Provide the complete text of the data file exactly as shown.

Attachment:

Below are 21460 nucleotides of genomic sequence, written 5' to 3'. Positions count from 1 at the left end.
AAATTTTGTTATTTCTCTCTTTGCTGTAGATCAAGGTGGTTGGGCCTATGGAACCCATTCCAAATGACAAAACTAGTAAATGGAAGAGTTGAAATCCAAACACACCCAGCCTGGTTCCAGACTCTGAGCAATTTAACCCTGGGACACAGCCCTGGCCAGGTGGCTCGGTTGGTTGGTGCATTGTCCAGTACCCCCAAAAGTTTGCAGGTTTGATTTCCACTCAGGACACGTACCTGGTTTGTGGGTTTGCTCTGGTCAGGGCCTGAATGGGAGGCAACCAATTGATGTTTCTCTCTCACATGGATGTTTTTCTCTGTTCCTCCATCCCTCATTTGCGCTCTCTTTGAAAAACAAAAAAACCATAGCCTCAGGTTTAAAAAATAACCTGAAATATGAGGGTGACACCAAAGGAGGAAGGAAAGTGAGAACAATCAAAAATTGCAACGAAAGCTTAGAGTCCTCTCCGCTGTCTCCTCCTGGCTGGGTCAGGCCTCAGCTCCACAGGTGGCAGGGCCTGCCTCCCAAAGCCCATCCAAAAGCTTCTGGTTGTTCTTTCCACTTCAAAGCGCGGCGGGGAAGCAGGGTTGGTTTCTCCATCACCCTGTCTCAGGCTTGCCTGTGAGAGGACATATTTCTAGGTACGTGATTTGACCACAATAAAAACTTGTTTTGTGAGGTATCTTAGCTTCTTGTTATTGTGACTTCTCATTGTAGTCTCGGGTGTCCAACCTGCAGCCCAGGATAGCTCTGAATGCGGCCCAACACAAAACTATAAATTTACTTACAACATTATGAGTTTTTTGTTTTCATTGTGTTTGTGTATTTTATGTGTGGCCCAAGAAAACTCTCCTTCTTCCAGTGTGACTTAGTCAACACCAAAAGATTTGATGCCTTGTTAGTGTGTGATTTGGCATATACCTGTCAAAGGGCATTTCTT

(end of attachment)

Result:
Below are 21460 nucleotides of genomic sequence, written 5' to 3'. Positions count from 1 at the left end.
AAATTTTGTTATTTCTCTCTTTGCTGTAGATCAAGGTGGTTGGGCCTATGGAACCCATTCCAAATGACAAAACTAGTAAATGGAAGAGTTGAAATCCAAACACACCCAGCCTGGTTCCAGACTCTGAGCAATTTAACCCTGGGACACAGCCCTGGCCAGGTGGCTCGGTTGGTTGGTGCATTGTCCAGTACCCCCAAAAGTTTGCAGGTTTGATTTCCACTCAGGACACGTACCTGGTTTGTGGGTTTGCTCTGGTCAGGGCCTGAATGGGAGGCAACCAATTGATGTTTCTCTCTCACATGGATGTTTTTCTCTGTTCCTCCATCCCTCATTTGCGCTCTCTTTGAAAAACAAAAAAACCATAGCCTCAGGTTTAAAAAATAACCTGAAATATGAGGGTGACACCAAAGGAGGAAGGAAAGTGAGAACAATCAAAAATTGCAACGAAAGCTTAGAGTCCTCTCCGCTGTCTCCTCCTGGCTGGGTCAGGCCTCAGCTCCACAGGTGGCAGGGCCTGCCTCCCAAAGCCCATCCAAAAGCTTCTGGTTGTTCTTTCCACTTCAAAGCGCGGCGGGGAAGCAGGGTTGGTTTCTCCATCACCCTGTCTCAGGCTTGCCTGTGAGAGGACATATTTCTAGGTACGTGATTTGACCACAATAAAAACTTGTTTTGTGAGGTATCTTAGCTTCTTGTTATTGTGACTTCTCATTGTAGTCTCGGGTGTCCAACCTGCAGCCCAGGATAGCTCTGAATGCGGCCCAACACAAAACTATAAATTTACTTACAACATTATGAGTTTTTTGTTTTCATTGTGTTTGTGTATTTTATGTGTGGCCCAAGAAAACTCTCCTTCTTCCAGTGTGACTTAGTCAACACCAAAAGATTTGATGCCTTGTTAGTGTGTGATTTGGCATATACCTGTCAAAGGGCATTTCTT